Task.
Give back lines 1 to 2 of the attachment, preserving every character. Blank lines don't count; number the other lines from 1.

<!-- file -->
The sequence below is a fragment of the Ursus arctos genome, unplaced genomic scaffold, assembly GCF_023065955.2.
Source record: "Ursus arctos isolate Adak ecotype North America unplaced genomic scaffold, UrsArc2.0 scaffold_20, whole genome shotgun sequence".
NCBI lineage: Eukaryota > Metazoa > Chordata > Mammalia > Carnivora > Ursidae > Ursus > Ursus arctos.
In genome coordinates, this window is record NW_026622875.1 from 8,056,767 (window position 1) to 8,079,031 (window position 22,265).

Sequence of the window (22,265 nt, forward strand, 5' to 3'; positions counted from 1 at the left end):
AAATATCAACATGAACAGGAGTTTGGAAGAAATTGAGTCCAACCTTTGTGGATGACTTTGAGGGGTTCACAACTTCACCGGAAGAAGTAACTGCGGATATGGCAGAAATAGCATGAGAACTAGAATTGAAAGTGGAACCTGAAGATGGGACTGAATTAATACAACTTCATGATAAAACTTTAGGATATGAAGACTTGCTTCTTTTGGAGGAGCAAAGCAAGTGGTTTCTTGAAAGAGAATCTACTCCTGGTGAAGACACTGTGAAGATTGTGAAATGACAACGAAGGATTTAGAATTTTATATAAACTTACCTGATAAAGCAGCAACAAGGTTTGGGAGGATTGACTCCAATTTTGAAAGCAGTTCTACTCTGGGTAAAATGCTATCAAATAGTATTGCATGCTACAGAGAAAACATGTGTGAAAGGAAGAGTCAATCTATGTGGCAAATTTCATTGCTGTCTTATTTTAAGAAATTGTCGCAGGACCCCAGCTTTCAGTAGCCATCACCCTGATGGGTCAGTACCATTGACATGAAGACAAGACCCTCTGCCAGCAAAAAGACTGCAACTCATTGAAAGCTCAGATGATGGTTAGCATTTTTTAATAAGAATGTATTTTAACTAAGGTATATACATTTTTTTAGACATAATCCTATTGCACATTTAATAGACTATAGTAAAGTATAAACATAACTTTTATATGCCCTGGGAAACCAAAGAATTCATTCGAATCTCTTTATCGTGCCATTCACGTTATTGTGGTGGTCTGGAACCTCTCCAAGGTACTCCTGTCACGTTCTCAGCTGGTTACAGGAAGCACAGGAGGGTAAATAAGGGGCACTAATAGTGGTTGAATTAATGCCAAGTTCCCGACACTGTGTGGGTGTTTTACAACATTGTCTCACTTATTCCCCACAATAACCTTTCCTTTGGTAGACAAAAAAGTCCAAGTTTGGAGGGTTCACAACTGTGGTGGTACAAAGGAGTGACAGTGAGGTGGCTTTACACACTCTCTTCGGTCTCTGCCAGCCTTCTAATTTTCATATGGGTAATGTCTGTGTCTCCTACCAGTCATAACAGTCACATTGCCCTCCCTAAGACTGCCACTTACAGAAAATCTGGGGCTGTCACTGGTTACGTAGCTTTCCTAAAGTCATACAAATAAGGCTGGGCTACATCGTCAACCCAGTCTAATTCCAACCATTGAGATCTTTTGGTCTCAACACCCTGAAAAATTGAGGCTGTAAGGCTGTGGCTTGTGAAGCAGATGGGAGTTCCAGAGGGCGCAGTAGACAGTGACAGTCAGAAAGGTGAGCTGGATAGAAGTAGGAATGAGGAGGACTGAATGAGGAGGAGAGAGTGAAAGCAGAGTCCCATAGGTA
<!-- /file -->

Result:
The sequence below is a fragment of the Ursus arctos genome, unplaced genomic scaffold, assembly GCF_023065955.2.
Source record: "Ursus arctos isolate Adak ecotype North America unplaced genomic scaffold, UrsArc2.0 scaffold_20, whole genome shotgun sequence".